Aggressive treatment for lowering blood pressure in older people has been shown to reduce the risk of developing mild cognitive impairment, a risk factor for dementia, US researchers said on Monday.
While the results of the Journal of the American Medical Association (JAMA) did not reveal any significant impact on the likelihood of developing dementia, experts said the process offers a glimmer of hope as the world's population ages and dementia becomes a growing concern.
Dementia, including its most common form, Alzheimer's disease, should affect 115 million people worldwide by 2050.
So far, the best scientific minds in the world have not found a way to prevent, treat or treat dementia reliably.
But some research has suggested that hypertension, which affects three-quarters of people over 75, could be a modifiable risk factor.
For the systolic blood pressure test (SPRINT), more than 9,300 people aged 50 or over with hypertension (systolic blood pressure between 130 and 180 mm Hg) were randomized to receive different interventions.
Some received intensive blood pressure control, with drugs targeted at 120 mm of mercury.
More standard treatment
Others aimed at a more standard treatment target of less than 140 mm Hg.
Patients were followed for about five years and underwent a series of cognitive tests.
In the intensive care group, 149 participants were deemed to have a probable dementia, compared to 176 participants in the standard treatment group.
In other words, intensive control of blood pressure "did not significantly reduce the incidence of probable dementia," the study said.
However, the researchers were cautiously optimistic about a secondary conclusion that a mild cognitive impairment occurred in many less participants in the intensive treatment group – 287 compared to 353 participants in the standard treatment group.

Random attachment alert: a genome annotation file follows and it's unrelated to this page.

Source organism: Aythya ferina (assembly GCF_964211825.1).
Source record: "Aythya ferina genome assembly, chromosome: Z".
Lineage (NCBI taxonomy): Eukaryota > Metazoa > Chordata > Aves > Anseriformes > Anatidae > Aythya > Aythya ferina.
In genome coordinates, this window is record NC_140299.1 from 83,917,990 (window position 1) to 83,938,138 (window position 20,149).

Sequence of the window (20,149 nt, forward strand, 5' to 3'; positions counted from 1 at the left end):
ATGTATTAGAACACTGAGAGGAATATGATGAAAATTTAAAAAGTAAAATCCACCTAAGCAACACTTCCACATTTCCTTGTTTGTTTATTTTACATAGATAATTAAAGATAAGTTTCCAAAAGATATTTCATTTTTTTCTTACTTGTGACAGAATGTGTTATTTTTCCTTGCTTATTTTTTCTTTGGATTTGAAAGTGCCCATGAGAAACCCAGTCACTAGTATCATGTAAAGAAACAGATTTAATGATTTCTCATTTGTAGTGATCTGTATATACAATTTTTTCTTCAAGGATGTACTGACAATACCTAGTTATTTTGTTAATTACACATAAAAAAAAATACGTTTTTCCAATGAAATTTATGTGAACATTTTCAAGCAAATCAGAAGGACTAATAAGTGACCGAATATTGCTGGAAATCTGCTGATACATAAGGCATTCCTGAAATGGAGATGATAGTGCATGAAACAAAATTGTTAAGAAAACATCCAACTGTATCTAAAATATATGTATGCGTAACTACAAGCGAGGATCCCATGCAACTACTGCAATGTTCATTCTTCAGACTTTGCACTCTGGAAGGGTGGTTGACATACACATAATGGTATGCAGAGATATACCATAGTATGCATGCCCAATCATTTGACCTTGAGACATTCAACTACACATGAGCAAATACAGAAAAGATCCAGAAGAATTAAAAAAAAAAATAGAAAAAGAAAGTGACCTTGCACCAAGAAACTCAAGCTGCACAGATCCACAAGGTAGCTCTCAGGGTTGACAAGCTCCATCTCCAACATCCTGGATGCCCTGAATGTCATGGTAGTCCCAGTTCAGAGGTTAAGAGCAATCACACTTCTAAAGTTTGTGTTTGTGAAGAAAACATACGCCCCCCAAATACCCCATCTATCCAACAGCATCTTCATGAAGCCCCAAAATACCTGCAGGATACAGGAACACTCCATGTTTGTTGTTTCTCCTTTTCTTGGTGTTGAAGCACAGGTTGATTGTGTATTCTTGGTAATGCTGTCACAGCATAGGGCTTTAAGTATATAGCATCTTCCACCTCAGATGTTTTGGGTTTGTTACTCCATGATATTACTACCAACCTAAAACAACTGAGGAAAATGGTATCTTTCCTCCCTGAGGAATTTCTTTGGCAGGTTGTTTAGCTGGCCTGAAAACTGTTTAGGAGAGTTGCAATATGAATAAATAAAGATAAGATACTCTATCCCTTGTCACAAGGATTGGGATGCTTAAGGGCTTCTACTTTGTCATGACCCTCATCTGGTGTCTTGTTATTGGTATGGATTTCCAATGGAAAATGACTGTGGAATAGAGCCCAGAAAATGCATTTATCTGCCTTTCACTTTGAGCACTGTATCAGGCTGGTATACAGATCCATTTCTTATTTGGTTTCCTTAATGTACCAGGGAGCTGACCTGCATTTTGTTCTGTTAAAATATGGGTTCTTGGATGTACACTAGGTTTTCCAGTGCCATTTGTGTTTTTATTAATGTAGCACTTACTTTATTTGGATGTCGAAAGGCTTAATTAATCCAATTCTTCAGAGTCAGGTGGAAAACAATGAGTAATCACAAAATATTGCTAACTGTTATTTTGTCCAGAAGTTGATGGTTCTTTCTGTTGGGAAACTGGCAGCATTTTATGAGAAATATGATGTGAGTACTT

"This is the first study, to our knowledge, to demonstrate an intervention that significantly reduces the onset of MCI, a well-defined risk factor for dementia," the study said.
An accompanying editorial in JAMA by Kristine Yaffe from the University of California at San Francisco also highlighted the possibility that more research can confirm the technique as an effective prevention strategy.
"For the elderly, almost all concerned with being diagnosed with Alzheimer's disease and related dementia, SPRINT MIND offers high hopes," he wrote.
"The study shows that among those suffering from hypertension, intensive control of SBP can reduce the development of cognitive impairment."
He asked to study the approach along with other vascular health efforts, such as physical activity and prevention.
Maria Carrillo, scientific director of the Alzheimer & # 39; s Association, who is funding an extension of the two-year study to investigate further effects on dementia, has defined the results "the strongest evidence so far on risk reduction. of mild cognitive impairment through the treatment of high blood pressure.
"MCI is a known risk factor for dementia, and all those who experience dementia go through MCI," added Carrillo.
"However, the outcome of the dementia reduction study was not definitive," hence the need for further research, he said.